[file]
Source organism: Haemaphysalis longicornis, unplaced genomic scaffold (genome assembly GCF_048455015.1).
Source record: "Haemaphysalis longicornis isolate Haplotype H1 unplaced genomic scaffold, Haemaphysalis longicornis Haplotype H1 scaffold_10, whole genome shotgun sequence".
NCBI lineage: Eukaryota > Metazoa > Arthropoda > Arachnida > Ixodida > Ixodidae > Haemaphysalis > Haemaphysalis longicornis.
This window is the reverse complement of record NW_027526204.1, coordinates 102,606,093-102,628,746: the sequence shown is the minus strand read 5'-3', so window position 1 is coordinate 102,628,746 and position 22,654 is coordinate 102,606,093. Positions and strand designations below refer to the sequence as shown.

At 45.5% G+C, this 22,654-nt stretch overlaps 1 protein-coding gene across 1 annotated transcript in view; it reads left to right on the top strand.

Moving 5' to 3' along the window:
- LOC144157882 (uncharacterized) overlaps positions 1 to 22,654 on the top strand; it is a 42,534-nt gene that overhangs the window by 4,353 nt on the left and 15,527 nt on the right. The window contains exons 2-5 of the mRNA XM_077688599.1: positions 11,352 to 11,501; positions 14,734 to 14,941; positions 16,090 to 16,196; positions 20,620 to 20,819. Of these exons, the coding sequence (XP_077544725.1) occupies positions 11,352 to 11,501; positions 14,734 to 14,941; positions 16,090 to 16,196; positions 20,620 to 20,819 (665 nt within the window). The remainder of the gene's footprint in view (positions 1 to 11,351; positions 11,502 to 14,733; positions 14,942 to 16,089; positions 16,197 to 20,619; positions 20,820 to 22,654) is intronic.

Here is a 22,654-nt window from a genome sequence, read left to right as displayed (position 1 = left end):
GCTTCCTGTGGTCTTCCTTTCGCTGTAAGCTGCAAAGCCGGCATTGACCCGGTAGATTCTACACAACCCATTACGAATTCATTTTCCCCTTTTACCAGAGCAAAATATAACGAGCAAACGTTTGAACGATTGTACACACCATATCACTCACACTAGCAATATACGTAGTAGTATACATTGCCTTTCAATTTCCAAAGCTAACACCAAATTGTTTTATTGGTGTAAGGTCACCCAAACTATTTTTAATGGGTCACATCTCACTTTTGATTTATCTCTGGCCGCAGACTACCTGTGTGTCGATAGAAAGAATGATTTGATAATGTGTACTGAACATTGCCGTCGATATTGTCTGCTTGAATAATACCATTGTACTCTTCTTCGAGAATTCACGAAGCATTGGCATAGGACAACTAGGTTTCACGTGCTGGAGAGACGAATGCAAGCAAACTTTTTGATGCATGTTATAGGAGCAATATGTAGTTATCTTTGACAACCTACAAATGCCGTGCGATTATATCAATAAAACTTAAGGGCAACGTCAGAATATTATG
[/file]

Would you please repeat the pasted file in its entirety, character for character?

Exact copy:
Source organism: Haemaphysalis longicornis, unplaced genomic scaffold (genome assembly GCF_048455015.1).
Source record: "Haemaphysalis longicornis isolate Haplotype H1 unplaced genomic scaffold, Haemaphysalis longicornis Haplotype H1 scaffold_10, whole genome shotgun sequence".
NCBI lineage: Eukaryota > Metazoa > Arthropoda > Arachnida > Ixodida > Ixodidae > Haemaphysalis > Haemaphysalis longicornis.
This window is the reverse complement of record NW_027526204.1, coordinates 102,606,093-102,628,746: the sequence shown is the minus strand read 5'-3', so window position 1 is coordinate 102,628,746 and position 22,654 is coordinate 102,606,093. Positions and strand designations below refer to the sequence as shown.

At 45.5% G+C, this 22,654-nt stretch overlaps 1 protein-coding gene across 1 annotated transcript in view; it reads left to right on the top strand.

Moving 5' to 3' along the window:
- LOC144157882 (uncharacterized) overlaps positions 1 to 22,654 on the top strand; it is a 42,534-nt gene that overhangs the window by 4,353 nt on the left and 15,527 nt on the right. The window contains exons 2-5 of the mRNA XM_077688599.1: positions 11,352 to 11,501; positions 14,734 to 14,941; positions 16,090 to 16,196; positions 20,620 to 20,819. Of these exons, the coding sequence (XP_077544725.1) occupies positions 11,352 to 11,501; positions 14,734 to 14,941; positions 16,090 to 16,196; positions 20,620 to 20,819 (665 nt within the window). The remainder of the gene's footprint in view (positions 1 to 11,351; positions 11,502 to 14,733; positions 14,942 to 16,089; positions 16,197 to 20,619; positions 20,820 to 22,654) is intronic.

Here is a 22,654-nt window from a genome sequence, read left to right as displayed (position 1 = left end):
GCTTCCTGTGGTCTTCCTTTCGCTGTAAGCTGCAAAGCCGGCATTGACCCGGTAGATTCTACACAACCCATTACGAATTCATTTTCCCCTTTTACCAGAGCAAAATATAACGAGCAAACGTTTGAACGATTGTACACACCATATCACTCACACTAGCAATATACGTAGTAGTATACATTGCCTTTCAATTTCCAAAGCTAACACCAAATTGTTTTATTGGTGTAAGGTCACCCAAACTATTTTTAATGGGTCACATCTCACTTTTGATTTATCTCTGGCCGCAGACTACCTGTGTGTCGATAGAAAGAATGATTTGATAATGTGTACTGAACATTGCCGTCGATATTGTCTGCTTGAATAATACCATTGTACTCTTCTTCGAGAATTCACGAAGCATTGGCATAGGACAACTAGGTTTCACGTGCTGGAGAGACGAATGCAAGCAAACTTTTTGATGCATGTTATAGGAGCAATATGTAGTTATCTTTGACAACCTACAAATGCCGTGCGATTATATCAATAAAACTTAAGGGCAACGTCAGAATATTATG